Action. The action of the novel actually starts at about half of it. I don’t want to criticize, but in the novel, there is an inflation of main characters, and this can cause some small inconsistencies or delay of the main story. I am a fan of nonlinear stories, but here is not the case. I understand the author wants to start a series, however, the current subject ends in the pages of this volume. Be happy, there’s no cliffhanger.
As I told you, the novel is based on a successful recipe. That doesn’t mean it's lacking personality. You will get all the elements shown in the first paragraph. Sounds a little negative? Relax, I didn’t want to slam the book. I just wanted to present all in a more analytical light. If you’ll have the curiosity to read other’s reviews, they’ll drive you mad with all sorts of references to different authors and to different books or movies. In this way, for example, no one could still write or make a zombie movie anymore. But the reality proves otherwise.
So, to conclude: the book has its own originality; is well documented (maybe a little too much); the characters are well contoured and introduced carefully to the reader; the book has its own pace, for some could be alert to others a bit less; the action will be intense and will have its climax. More? No, just one phrase: if you are fans of horror SF stories or just curious, it's worth reading the Subhuman.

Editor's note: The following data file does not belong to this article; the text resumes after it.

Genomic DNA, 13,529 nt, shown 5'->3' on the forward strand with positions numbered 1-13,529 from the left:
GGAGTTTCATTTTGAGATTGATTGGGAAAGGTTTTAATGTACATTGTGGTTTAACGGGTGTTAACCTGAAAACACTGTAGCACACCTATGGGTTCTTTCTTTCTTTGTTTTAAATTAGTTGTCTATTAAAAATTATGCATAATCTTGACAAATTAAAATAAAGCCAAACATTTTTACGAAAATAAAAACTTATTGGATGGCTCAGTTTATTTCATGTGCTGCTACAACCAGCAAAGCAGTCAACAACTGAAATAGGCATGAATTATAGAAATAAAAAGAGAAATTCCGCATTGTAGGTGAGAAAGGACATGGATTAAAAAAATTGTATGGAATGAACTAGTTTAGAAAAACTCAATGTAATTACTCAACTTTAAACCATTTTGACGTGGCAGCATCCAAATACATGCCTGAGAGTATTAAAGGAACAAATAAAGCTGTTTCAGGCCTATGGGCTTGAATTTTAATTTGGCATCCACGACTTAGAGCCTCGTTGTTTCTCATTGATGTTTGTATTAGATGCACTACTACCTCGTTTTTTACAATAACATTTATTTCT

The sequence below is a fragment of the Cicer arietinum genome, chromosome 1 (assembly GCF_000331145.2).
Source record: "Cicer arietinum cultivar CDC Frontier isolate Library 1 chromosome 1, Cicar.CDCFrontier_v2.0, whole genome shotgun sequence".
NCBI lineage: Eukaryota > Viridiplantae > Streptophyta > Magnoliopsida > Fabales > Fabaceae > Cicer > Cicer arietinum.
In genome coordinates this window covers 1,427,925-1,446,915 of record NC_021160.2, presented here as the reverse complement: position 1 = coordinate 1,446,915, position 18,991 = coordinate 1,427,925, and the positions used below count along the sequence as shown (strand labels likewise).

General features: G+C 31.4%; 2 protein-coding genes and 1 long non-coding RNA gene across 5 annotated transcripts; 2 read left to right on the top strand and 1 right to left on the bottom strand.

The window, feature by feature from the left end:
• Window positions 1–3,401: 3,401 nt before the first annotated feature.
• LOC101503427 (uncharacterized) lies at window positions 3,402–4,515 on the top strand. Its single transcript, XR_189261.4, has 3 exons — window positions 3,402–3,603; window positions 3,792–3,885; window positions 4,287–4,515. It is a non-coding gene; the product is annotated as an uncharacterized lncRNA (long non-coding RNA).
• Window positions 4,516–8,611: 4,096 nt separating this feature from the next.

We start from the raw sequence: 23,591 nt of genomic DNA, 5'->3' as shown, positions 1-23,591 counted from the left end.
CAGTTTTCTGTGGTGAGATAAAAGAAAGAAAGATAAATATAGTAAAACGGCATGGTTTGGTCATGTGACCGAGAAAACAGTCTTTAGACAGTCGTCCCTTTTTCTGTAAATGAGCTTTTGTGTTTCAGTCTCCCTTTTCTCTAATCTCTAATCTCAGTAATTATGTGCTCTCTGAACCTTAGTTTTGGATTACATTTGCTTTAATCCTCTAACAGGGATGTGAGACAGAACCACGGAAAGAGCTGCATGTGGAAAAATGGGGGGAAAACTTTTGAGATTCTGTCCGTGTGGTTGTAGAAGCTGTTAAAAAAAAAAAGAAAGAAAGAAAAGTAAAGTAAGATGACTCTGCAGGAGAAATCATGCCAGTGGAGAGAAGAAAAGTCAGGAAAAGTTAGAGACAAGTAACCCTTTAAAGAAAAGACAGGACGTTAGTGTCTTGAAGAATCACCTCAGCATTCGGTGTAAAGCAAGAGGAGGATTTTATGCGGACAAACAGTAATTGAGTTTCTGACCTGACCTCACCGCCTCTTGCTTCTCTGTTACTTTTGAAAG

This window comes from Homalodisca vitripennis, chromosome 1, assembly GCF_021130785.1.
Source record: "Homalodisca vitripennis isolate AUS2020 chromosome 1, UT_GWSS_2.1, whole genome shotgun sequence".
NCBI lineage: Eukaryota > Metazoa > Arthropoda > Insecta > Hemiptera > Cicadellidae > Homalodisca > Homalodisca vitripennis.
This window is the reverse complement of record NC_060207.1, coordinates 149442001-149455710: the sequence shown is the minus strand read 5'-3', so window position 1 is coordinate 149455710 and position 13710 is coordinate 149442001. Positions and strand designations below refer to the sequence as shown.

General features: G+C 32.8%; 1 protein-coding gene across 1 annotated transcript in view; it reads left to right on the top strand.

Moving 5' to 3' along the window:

Enjoy the horror!


Release Date: October 31st, 2017

At a research station in Antarctica, five of the world’s top scientists have been brought together to solve one of the greatest mysteries in human history. Their subject, however, is anything but human . . .

Deep beneath the ice, the submerged ruins of a lost civilization hold the key to the strange mutations that each scientist has encountered across the globe: A misshapen skull in Russia. The grotesque carvings of a lost race in Peru. The mummified remains of a humanoid monstrosity in Egypt . . .


When a series of sound waves trigger the ancient organisms, a new kind of evolution begins. Latching onto a human host—crossbreeding with human DNA—a long-extinct life form is reborn. Its kind has not walked the earth for thousands of years. Its instincts are fiercer, more savage, than any predator alive. And its prey are the scientists who unleashed it, the humans who spawned it, and the tender living flesh on which it feeds . . .

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About the author:
Michael McBride was born in Colorado and still resides in the shadow of the Rocky Mountains. He hates the snow, but loves the Avalanche. He works with medical radiation, yet somehow managed to produce five children, none of whom, miraculously, have tails, third eyes, or other random mutations. He writes fiction that runs the gamut from thriller (Remains) to horror to science fiction (Vector Borne, Snowblind) . . . and loves every minute of it. He is a two-time winner of the DarkFuse Readers' Choice Award.